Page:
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Here’s the ideal time to sleep for a healthy heart

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The best approach to relax and restore your body is to get plenty of sleep.

It is what minimizes the danger of acquiring numerous ailments, including cardiovascular issues, by eliminating all physical and mental pressures.

While some people start going to bed as soon as they fall asleep, research reveals that there may be a best time to go to bed in order to maintain a healthy heart.

According to the research

Sleeping between 10 p.m. and 11 p.m. is the best time for heart health, according to a recent UK study. The new study, which was published in the European Heart Journal, gathered data from over 88,000 participants in the UK Biobank study, ranging in age from 43 to 79, who agreed to wear an accelerometer for seven days to track their bedtime and wake-up times. In addition, the volunteers were assessed physically, demographically, and in terms of their lifestyle and health.

People who went to bed before 10 p.m. and stayed up later than 11 p.m. had a higher risk of cardiovascular disease than those who slept between 10 and 11 p.m., according to the research. In addition, women had a stronger link between bedtime and the risk of heart disease.

A healthy body need enough sleep and a regular bedtime

Sleep deprivation has been related to a variety of health problems, including high blood pressure, obesity, and diabetes. As a result, in the past, academics have stressed the importance of getting at least seven to eight hours of sleep per night. Similarly, the most recent discovery reveals a possible link between the commencement of sleep and the risk of cardiovascular disease.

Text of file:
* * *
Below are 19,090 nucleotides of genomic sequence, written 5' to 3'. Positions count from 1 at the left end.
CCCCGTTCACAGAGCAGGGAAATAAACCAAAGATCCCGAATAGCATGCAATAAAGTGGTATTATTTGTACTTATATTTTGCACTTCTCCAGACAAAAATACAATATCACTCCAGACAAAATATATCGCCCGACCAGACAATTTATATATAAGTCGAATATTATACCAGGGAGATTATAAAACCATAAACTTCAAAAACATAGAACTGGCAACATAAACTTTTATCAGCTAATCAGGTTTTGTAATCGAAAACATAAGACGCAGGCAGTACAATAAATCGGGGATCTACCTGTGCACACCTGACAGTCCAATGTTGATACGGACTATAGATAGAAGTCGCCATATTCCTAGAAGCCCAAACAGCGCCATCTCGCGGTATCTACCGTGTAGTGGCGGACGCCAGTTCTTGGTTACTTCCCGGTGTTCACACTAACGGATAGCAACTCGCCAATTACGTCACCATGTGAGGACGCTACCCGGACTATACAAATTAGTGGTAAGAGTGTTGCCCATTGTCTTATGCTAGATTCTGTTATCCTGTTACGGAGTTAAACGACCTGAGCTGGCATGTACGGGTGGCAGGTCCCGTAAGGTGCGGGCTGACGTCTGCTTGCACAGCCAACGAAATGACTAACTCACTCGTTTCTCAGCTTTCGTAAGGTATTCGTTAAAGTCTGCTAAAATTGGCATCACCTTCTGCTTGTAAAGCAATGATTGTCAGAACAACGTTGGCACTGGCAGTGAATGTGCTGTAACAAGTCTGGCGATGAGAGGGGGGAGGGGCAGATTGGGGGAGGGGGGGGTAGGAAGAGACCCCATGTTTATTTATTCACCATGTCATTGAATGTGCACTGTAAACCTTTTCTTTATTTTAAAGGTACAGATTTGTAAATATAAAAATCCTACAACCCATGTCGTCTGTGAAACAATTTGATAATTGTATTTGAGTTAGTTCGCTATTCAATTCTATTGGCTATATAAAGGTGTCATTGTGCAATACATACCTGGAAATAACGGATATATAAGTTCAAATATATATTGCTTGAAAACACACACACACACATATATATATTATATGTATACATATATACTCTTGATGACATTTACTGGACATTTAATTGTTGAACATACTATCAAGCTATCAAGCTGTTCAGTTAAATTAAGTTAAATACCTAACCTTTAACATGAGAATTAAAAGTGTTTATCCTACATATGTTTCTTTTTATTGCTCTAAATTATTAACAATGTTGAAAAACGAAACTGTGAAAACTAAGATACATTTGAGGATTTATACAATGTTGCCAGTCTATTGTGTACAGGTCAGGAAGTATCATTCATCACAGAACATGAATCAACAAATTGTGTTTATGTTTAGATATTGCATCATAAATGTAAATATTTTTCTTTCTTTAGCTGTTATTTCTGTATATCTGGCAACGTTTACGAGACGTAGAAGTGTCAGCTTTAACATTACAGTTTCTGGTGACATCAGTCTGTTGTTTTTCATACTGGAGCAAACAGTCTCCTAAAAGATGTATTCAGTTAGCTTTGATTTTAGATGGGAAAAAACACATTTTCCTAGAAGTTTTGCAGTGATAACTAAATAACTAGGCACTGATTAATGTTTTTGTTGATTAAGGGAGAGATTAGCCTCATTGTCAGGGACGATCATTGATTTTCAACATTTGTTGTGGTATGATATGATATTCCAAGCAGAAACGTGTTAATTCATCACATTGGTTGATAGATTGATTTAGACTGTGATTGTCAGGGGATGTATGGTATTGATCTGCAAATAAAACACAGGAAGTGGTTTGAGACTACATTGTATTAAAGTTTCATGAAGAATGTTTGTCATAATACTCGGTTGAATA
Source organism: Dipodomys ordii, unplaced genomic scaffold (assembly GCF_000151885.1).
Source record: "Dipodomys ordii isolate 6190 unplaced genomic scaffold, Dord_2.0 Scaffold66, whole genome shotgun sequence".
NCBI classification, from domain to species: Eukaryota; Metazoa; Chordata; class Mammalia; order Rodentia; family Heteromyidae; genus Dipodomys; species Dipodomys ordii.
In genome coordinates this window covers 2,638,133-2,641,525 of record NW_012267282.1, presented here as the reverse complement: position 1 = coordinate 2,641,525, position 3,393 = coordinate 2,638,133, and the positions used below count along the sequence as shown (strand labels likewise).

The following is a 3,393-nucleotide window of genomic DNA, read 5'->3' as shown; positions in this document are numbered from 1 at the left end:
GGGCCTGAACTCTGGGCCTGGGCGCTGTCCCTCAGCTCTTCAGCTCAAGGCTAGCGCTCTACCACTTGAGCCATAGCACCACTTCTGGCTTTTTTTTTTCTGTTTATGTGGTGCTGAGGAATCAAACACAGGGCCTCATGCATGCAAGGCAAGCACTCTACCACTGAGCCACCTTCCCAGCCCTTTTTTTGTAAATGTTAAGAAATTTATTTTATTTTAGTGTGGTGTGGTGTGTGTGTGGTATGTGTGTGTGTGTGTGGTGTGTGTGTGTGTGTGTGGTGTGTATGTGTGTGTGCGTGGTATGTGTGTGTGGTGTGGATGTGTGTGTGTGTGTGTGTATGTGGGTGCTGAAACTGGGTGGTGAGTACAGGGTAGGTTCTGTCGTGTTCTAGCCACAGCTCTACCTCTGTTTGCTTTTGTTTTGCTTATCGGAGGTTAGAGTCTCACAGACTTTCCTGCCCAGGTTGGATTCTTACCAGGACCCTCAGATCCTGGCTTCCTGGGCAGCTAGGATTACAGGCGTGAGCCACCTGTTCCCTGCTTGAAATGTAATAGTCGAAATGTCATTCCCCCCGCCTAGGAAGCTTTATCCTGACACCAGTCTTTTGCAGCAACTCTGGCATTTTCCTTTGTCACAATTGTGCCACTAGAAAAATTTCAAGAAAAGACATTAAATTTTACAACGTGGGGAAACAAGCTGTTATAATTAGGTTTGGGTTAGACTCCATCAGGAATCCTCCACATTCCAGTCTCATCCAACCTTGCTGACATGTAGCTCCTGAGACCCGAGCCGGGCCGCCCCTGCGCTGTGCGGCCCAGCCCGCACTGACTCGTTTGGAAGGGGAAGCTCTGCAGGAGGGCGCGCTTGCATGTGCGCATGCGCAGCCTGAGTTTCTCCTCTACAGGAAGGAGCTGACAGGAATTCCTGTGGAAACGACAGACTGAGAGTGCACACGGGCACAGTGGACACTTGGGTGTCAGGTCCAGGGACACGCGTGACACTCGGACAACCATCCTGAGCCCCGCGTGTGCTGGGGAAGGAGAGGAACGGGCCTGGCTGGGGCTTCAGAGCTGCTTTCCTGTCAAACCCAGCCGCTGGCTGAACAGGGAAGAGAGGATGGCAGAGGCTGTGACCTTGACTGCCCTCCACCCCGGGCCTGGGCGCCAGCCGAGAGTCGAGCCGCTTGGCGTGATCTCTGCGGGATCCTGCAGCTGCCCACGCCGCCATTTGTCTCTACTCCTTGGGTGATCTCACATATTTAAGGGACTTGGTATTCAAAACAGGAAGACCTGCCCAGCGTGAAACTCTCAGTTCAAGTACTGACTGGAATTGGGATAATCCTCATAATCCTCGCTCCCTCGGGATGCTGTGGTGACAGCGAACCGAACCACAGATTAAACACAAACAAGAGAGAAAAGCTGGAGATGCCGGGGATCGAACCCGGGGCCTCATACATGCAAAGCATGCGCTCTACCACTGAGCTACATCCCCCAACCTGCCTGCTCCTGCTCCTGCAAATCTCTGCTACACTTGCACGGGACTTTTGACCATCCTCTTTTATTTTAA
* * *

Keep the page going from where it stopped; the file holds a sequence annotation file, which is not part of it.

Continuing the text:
“Our study reveals that the best time to go to sleep is at a certain point in the body’s 24-hour cycle, and variations may be detrimental to health,” says Dr. David Plans, the study’s lead author and senior professor in organizational neuroscience at the University of Exeter. “The most dangerous time was after midnight,” he continues, “perhaps because it reduces the possibility of seeing morning light, which resets the biological clock.”

He also describes how the best bedtime coincides with the body’s circadian rhythms and daylight exposure. “While our findings do not prove causation, they do show that early or late bedtimes are more likely to upset the body clock, which can have negative effects for cardiovascular health,” Dr. Plan explains. However, the ideal sleep window of 10 p.m. to 11 p.m. may not apply to everyone, necessitating further study.

A good night’s sleep, of at least 8 hours, is essential for a healthy heart and body. Additionally, drinking alcohol or taking sleeping pills to help you sleep better is not recommended. If you’re having trouble sleeping, waking up frequently, or having breathing problems in the middle of the night, you should seek medical attention right once.

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